d. second motor means including a rotatable drive shaft drivingly engaged with second roller means in order to rotate said second roller means and wind a portion of said web thereupon, said second motor means rotatably driving said drive shaft in a single direction only, said drive shaft being free to overrun in the opposite direction;
e. first brake means for said first motor means including brake shoes in contact with said rotatable drive shaft when said first motor means is off;
f. second brake means for said second motor means including brake shoes in contact with said rotatable drive shaft when said second motor means is off, said brake means being released when said drive shaft rotates in said drive direction; and
g. control and switch means for said first motor means and said second motor means so that said first motor means may be engaged to rotate said web upon said first roller means, or alternatively, said second motor means may be engaged to rotate said web upon said second roller means.
6. A scrolling display device as set forth in claim 5 including a frame and lighting means within said frame and wherein said web display includes transparent or translucent elements so that said elements will be lighted.
7. A scrolling display device as set forth in claim 5 wherein said second motor means is an electric motor and operates to generate voltage when its drive shaft is rotated in said opposite direction and including switch means to partially release said second brake means in response to a predetermined voltage generated.
8. A scrolling display device which comprises:
a. first roller means and second roller means opposed and parallel to each other;
b. a web display extending between said first and second roller means;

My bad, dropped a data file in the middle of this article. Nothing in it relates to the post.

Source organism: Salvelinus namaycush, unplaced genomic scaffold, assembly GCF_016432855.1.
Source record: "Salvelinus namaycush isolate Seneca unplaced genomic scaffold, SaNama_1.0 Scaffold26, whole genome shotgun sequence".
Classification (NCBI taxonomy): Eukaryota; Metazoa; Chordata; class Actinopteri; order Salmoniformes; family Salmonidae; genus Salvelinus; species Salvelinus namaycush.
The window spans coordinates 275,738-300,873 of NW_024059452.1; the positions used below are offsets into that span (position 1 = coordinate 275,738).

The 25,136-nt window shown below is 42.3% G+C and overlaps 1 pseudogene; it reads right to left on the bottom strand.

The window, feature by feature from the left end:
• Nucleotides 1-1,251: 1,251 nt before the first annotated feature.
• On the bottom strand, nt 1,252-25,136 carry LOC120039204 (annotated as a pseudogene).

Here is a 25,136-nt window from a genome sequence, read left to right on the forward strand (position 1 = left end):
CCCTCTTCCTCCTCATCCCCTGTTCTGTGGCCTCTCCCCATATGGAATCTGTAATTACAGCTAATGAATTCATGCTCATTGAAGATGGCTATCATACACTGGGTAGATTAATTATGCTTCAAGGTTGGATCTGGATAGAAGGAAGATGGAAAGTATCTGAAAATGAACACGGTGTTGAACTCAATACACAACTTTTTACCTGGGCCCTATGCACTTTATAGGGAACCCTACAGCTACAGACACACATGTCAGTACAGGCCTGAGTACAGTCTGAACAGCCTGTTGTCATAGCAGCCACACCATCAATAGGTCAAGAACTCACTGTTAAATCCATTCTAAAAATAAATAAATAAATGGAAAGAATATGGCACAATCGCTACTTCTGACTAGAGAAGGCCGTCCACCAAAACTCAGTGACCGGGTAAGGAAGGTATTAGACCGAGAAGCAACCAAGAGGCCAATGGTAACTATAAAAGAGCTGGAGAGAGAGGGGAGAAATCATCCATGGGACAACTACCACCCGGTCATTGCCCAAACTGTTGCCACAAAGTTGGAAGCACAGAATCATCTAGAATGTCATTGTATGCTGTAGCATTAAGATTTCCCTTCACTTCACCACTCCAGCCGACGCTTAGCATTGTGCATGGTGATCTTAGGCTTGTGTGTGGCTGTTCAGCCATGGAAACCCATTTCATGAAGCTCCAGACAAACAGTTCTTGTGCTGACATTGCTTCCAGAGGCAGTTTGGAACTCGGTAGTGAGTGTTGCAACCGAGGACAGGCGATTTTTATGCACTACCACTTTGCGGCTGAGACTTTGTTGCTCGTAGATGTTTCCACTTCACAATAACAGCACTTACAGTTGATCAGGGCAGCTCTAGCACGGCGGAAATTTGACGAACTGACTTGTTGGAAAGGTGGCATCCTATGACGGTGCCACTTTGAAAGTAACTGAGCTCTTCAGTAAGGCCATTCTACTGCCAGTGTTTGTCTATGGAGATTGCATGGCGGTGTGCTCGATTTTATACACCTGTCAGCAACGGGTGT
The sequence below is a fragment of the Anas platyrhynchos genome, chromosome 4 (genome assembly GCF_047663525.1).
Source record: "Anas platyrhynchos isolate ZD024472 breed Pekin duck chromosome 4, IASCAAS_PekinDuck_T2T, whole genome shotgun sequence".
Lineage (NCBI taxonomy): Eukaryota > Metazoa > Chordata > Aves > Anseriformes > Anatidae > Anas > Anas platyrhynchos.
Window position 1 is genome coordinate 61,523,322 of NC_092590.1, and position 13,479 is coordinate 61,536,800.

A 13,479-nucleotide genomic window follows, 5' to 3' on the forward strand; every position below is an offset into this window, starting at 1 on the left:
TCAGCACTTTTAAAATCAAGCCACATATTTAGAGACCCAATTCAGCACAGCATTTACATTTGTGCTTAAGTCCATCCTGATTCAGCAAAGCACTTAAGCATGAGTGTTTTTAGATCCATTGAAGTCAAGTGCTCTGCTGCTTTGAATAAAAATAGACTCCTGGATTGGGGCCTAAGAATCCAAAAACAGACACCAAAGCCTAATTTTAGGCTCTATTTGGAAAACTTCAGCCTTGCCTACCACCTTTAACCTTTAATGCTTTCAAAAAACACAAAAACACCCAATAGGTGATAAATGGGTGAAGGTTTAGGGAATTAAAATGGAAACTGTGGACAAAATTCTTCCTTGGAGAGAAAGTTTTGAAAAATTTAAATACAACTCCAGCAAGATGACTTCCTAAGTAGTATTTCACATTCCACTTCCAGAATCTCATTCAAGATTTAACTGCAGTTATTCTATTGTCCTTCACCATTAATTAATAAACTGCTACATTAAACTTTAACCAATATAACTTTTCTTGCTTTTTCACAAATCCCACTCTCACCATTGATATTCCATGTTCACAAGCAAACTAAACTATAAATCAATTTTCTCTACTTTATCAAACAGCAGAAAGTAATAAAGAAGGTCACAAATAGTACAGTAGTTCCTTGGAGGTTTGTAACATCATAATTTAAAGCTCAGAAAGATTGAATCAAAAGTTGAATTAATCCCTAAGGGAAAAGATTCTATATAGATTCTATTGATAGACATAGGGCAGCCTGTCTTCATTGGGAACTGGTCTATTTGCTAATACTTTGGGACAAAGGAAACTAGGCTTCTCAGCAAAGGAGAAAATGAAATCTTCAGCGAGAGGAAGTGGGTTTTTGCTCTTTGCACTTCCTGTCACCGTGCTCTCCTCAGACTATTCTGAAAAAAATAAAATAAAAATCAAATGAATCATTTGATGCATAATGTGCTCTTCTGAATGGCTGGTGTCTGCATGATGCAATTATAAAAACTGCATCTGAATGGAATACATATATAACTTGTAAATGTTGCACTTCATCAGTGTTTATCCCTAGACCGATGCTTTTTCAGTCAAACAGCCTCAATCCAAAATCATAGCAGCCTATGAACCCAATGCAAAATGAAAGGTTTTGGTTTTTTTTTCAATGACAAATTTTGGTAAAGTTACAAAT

c. first motor means including a rotatable drive shaft drivingly engaged with said first roller means in order to rotate said first roller means and wind a portion of said web thereupon, said first motor means rotatably driving said drive shaft in a single direction only, said drive shaft being free to overrun in the opposite direction;
d. second motor means including a rotatable drive shaft drivingly engaged with second roller means in order to rotate said second roller means and wind a portion of said web thereupon;
e. first brake means for said first motor means including brake shoes in contact with said rotatable drive shaft when said first motor means is off, said brake means being released when said drive shaft rotates in said drive direction;
f. second brake means for said second motor means including brake shoes in contact with said rotatable drive shaft when said second motor means is off; and
g. control and switch means having at least three positions, a first position wherein said motor means may be engaged to rotate said web upon said first roller means, a second position wherein said second motor means may be engaged to rotate said web upon said second roller means, and a third position wherein both said first and said second motor means are off.
9. A scrolling display device which comprises:
a. first roller means and second roller means opposed and parallel to each other;
b. a web display extending between said first and second roller means;
c. first motor means including a rotatable drive shaft drivingly engaged with said first roller means in order to rotate said first roller means and wind a portion of said web thereupon;
d. second motor means including a rotatable drive shaft drivingly engaged with second roller means in order to rotate said second roller means and wind a portion of said web thereupon, said second motor means rotatably driving said drive shaft in a single direction only, said drive shaft being free to overrun in the opposite direction;